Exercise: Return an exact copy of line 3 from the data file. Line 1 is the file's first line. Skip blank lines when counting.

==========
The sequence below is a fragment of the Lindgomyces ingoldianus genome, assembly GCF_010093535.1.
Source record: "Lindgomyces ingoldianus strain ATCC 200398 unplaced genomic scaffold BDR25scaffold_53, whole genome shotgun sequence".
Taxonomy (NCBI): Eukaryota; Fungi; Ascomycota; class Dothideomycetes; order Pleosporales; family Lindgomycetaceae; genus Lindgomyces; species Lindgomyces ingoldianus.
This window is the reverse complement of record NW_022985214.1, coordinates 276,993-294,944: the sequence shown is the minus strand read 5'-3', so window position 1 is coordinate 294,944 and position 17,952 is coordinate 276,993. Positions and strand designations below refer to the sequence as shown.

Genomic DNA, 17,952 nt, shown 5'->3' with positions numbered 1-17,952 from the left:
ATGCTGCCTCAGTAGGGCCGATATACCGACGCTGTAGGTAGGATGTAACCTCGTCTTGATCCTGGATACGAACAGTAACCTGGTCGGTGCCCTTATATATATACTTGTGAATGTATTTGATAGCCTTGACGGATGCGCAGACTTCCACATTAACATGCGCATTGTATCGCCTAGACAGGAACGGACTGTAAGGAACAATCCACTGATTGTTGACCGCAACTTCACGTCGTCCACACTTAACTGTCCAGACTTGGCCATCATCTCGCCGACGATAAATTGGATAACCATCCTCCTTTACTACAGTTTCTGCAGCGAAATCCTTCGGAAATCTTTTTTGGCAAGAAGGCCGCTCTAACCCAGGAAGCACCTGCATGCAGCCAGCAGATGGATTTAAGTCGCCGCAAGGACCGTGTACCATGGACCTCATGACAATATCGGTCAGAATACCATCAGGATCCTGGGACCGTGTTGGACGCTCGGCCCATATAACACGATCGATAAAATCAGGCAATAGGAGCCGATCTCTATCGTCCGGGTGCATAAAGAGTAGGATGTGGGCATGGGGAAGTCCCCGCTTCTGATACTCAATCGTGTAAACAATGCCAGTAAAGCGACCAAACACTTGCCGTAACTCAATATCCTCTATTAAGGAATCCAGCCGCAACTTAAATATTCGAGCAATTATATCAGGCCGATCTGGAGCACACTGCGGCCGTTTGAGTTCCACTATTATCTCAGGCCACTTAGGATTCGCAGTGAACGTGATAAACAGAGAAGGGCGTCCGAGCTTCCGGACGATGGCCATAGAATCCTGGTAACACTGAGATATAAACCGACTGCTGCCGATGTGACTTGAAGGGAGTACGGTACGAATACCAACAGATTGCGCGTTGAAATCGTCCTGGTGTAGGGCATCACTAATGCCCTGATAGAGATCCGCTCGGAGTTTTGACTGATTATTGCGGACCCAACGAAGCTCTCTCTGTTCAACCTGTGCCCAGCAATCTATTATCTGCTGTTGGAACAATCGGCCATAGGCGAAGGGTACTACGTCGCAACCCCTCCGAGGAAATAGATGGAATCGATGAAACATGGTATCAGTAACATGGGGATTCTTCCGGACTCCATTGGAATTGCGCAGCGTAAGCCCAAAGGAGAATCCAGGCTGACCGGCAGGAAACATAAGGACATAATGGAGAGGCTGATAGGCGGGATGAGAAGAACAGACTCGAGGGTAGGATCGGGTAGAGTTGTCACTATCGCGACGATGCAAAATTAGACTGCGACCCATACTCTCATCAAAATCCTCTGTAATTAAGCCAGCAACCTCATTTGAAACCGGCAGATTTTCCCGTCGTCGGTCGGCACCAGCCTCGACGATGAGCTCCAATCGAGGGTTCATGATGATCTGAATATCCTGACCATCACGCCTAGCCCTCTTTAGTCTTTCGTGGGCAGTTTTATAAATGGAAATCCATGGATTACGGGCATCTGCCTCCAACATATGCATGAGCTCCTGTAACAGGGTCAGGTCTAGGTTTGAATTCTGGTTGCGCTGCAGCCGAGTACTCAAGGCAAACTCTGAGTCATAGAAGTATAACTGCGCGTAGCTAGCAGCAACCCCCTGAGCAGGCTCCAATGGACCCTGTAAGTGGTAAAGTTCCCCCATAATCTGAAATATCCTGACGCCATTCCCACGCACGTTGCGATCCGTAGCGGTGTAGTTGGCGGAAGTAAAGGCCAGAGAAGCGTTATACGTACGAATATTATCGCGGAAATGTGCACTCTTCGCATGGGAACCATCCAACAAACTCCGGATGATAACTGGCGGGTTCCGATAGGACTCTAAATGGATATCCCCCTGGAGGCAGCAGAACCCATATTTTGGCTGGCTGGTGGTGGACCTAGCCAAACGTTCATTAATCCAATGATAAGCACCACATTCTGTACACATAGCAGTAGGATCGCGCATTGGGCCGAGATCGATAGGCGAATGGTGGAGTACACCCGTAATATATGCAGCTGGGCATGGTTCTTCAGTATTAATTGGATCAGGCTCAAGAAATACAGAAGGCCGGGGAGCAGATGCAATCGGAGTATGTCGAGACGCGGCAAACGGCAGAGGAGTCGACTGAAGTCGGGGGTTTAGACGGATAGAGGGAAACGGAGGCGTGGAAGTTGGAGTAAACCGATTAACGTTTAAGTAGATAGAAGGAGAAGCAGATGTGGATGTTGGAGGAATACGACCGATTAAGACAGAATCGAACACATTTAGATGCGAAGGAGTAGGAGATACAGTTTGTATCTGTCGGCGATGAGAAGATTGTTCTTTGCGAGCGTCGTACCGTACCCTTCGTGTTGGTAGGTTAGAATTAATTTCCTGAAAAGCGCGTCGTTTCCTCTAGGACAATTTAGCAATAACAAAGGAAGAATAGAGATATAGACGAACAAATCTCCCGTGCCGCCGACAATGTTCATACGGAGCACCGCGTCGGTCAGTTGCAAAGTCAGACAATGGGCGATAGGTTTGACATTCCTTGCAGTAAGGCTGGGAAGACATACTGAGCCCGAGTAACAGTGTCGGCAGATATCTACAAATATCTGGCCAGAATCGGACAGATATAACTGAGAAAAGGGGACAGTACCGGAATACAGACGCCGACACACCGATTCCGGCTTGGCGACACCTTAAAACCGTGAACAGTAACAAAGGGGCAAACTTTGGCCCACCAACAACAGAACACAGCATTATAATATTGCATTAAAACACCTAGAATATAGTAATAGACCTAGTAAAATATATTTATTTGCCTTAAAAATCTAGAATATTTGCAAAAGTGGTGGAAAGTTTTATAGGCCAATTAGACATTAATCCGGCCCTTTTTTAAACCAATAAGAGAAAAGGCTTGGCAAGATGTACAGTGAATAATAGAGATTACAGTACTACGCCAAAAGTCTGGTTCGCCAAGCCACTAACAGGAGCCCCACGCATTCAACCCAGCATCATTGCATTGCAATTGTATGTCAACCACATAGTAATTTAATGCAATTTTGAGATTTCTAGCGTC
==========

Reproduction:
Taxonomy (NCBI): Eukaryota; Fungi; Ascomycota; class Dothideomycetes; order Pleosporales; family Lindgomycetaceae; genus Lindgomyces; species Lindgomyces ingoldianus.